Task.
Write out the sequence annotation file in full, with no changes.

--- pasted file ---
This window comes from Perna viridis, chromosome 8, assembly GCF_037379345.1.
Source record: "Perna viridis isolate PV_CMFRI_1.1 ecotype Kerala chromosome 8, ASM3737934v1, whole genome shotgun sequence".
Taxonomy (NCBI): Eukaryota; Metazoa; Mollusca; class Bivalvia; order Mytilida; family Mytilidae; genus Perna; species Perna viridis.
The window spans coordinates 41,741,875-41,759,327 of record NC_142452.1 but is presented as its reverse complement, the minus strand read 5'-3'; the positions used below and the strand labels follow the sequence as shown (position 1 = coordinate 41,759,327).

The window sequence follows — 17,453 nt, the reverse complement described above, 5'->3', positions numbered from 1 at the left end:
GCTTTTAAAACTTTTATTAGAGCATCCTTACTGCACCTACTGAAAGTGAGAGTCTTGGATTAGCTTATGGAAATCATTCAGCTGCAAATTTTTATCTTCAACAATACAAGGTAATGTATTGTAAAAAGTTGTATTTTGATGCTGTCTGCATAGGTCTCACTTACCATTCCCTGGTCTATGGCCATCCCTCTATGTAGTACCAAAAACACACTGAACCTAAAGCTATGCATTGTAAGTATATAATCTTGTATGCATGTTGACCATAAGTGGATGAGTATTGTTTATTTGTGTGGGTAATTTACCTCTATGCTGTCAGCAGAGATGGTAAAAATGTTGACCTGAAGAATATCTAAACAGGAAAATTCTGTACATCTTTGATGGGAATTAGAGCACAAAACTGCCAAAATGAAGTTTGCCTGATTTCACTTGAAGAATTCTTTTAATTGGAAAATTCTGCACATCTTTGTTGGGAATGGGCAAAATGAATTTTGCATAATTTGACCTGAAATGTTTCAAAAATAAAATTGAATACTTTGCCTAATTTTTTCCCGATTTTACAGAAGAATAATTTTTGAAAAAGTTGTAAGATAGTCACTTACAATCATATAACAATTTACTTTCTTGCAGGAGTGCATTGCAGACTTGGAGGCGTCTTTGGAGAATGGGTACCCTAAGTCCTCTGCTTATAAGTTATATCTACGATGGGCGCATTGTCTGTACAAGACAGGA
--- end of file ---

This window comes from Perna viridis, chromosome 8, assembly GCF_037379345.1.
Source record: "Perna viridis isolate PV_CMFRI_1.1 ecotype Kerala chromosome 8, ASM3737934v1, whole genome shotgun sequence".
Taxonomy (NCBI): Eukaryota; Metazoa; Mollusca; class Bivalvia; order Mytilida; family Mytilidae; genus Perna; species Perna viridis.
The window spans coordinates 41,741,875-41,759,327 of record NC_142452.1 but is presented as its reverse complement, the minus strand read 5'-3'; the positions used below and the strand labels follow the sequence as shown (position 1 = coordinate 41,759,327).

The window sequence follows — 17,453 nt, the reverse complement described above, 5'->3', positions numbered from 1 at the left end:
GCTTTTAAAACTTTTATTAGAGCATCCTTACTGCACCTACTGAAAGTGAGAGTCTTGGATTAGCTTATGGAAATCATTCAGCTGCAAATTTTTATCTTCAACAATACAAGGTAATGTATTGTAAAAAGTTGTATTTTGATGCTGTCTGCATAGGTCTCACTTACCATTCCCTGGTCTATGGCCATCCCTCTATGTAGTACCAAAAACACACTGAACCTAAAGCTATGCATTGTAAGTATATAATCTTGTATGCATGTTGACCATAAGTGGATGAGTATTGTTTATTTGTGTGGGTAATTTACCTCTATGCTGTCAGCAGAGATGGTAAAAATGTTGACCTGAAGAATATCTAAACAGGAAAATTCTGTACATCTTTGATGGGAATTAGAGCACAAAACTGCCAAAATGAAGTTTGCCTGATTTCACTTGAAGAATTCTTTTAATTGGAAAATTCTGCACATCTTTGTTGGGAATGGGCAAAATGAATTTTGCATAATTTGACCTGAAATGTTTCAAAAATAAAATTGAATACTTTGCCTAATTTTTTCCCGATTTTACAGAAGAATAATTTTTGAAAAAGTTGTAAGATAGTCACTTACAATCATATAACAATTTACTTTCTTGCAGGAGTGCATTGCAGACTTGGAGGCGTCTTTGGAGAATGGGTACCCTAAGTCCTCTGCTTATAAGTTATATCTACGATGGGCGCATTGTCTGTACAAGACAGGA